Lords of the Red Sea
The History of a Red Sea Society from the Sixteenth to the Nineteenth Centuries
|pages/dimensions: ||XIII, 311 pages, 2 Abb.|
|binding: ||Book (Paperback)|
|dimensions: ||17.00 × 24.00 cm|
|edition: ||Print on Demand-Nachdruck|
|publishing date: ||01.01.1996|
|prices: ||68,00 Eur[D] / 70,00 Eur[A]|
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Habab polity was, within living memory, one of a lord (Shumagalle) and serf (Tigre) relationship. In the 1870s/1880s, the Habab were subjected to pressures from the strong characters ruling in the surrounding lands: Ras Alula in the Hamasien, the Mahdist Emir Osman Digna, Colonel Kitchener, Governor of the Anglo-Egyptian enclave of Suakin, and in Massaua the Egyptians and later the Italians. In 1887, the Kantibai of the Habab signed a treaty of Protection with the Italians. In the period from 1887 to 1895, the Habab, in a fraught process, had to come to terms with the European concept of sovereignty.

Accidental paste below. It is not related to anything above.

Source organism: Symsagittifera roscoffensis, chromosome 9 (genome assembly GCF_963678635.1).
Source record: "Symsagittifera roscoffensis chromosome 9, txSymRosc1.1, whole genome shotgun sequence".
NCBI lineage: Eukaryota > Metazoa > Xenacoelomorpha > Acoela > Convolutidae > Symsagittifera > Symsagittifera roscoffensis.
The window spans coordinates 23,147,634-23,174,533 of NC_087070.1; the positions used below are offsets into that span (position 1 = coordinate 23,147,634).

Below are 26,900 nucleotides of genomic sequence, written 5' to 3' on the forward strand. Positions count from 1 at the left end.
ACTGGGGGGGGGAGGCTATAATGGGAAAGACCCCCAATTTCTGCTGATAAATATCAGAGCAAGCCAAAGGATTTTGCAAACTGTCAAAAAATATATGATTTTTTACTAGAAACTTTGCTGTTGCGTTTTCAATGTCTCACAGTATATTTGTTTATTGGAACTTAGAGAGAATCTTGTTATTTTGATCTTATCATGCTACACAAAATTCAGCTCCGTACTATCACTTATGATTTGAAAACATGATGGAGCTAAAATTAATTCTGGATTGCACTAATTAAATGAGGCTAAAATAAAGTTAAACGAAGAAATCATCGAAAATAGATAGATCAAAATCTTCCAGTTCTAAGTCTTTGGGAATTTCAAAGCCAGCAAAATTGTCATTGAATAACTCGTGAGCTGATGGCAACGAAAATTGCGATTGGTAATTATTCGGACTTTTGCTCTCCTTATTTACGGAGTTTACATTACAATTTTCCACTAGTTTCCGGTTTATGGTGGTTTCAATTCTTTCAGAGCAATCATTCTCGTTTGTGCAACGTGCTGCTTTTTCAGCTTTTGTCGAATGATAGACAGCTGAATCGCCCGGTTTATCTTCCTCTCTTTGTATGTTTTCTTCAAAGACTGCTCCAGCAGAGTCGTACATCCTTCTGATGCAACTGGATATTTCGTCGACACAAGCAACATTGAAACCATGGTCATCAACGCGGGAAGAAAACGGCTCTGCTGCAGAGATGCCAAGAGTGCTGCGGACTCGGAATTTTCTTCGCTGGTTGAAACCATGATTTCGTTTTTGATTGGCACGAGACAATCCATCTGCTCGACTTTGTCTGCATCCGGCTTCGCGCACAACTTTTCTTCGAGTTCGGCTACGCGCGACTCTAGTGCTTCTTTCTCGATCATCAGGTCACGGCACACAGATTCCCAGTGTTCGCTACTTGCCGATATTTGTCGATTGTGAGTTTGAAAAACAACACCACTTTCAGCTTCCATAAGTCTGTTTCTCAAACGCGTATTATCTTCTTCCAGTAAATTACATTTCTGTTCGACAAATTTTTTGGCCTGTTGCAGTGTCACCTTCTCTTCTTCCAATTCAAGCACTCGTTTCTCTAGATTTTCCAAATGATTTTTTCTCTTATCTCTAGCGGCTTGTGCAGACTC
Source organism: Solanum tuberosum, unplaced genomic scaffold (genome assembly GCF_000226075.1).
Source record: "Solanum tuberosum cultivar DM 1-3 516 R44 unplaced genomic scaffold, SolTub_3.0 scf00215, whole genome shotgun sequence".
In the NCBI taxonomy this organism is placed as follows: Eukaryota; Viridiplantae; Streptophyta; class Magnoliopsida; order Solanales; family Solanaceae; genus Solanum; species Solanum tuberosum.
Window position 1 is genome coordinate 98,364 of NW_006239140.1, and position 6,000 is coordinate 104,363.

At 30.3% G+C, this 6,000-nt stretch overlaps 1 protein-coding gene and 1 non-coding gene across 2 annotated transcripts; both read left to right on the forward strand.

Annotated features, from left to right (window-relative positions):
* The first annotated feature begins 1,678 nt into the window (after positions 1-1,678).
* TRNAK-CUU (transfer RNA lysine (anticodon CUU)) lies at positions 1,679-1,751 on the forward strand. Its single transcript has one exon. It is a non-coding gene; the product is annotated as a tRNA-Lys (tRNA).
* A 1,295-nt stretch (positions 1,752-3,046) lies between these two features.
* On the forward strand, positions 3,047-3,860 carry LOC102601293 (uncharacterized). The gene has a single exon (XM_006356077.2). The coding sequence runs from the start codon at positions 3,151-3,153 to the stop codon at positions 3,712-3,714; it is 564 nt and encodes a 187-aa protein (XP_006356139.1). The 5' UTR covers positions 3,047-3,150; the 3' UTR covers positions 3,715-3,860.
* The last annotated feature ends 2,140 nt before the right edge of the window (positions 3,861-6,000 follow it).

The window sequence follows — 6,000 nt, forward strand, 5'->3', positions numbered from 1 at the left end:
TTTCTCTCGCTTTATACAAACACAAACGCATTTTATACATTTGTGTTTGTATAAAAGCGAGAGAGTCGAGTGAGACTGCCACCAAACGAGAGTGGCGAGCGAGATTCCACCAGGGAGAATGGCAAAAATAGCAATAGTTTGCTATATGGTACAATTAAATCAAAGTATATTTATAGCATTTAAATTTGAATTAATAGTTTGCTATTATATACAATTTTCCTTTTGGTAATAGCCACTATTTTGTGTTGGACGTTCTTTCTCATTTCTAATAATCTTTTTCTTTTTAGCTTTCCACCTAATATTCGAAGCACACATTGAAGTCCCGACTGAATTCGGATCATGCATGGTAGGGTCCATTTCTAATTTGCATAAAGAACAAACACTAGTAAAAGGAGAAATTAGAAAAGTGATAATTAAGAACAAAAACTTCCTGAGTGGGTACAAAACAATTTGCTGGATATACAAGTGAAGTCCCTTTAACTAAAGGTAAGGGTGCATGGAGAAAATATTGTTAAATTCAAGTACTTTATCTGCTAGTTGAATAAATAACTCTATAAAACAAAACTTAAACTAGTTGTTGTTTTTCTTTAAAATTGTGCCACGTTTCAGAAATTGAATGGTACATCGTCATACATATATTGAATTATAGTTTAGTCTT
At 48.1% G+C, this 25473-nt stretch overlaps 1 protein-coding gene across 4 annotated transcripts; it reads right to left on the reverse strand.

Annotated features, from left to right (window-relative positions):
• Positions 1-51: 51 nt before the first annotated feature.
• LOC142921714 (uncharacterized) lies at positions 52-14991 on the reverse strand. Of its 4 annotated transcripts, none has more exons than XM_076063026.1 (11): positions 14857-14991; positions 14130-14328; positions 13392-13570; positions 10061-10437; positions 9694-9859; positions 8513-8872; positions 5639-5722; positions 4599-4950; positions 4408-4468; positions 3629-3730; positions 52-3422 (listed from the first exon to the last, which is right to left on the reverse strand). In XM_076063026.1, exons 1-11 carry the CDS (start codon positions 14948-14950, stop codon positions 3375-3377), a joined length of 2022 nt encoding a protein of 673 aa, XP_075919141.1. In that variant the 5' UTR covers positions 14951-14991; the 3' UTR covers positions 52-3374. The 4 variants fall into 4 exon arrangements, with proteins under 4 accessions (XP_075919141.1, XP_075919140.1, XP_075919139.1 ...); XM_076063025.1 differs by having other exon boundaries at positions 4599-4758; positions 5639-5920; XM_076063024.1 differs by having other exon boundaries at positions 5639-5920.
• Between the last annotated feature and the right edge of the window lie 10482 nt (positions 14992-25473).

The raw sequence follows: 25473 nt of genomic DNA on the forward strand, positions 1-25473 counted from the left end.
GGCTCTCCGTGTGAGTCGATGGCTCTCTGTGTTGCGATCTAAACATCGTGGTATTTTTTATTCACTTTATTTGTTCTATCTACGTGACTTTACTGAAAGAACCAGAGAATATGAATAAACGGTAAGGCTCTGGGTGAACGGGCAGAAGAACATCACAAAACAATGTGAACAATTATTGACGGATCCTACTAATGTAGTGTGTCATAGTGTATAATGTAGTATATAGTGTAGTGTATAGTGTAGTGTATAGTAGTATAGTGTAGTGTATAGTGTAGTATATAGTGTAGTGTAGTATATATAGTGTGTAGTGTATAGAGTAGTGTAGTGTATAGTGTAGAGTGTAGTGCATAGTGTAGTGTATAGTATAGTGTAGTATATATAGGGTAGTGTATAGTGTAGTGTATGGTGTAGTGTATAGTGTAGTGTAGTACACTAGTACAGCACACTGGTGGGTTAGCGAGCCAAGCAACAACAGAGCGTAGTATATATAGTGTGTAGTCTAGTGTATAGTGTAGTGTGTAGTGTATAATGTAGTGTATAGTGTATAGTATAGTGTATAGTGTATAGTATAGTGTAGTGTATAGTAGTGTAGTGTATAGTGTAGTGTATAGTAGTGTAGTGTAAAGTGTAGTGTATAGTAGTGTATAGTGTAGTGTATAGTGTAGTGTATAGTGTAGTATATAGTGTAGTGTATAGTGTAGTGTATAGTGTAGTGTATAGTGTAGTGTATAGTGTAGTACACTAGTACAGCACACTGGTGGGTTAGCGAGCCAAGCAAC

Anthony D’Avray’s work is primarily based on documents left by Italian administrators based at Nakfa in Eritrea in the late 19th century. They reported matters of current importance, and also the extensive oral traditions of the Habab and other peoples of the Red Sea coasts. Other primary sources, notably from the Public Record Office in London supplement the Nakfa documents.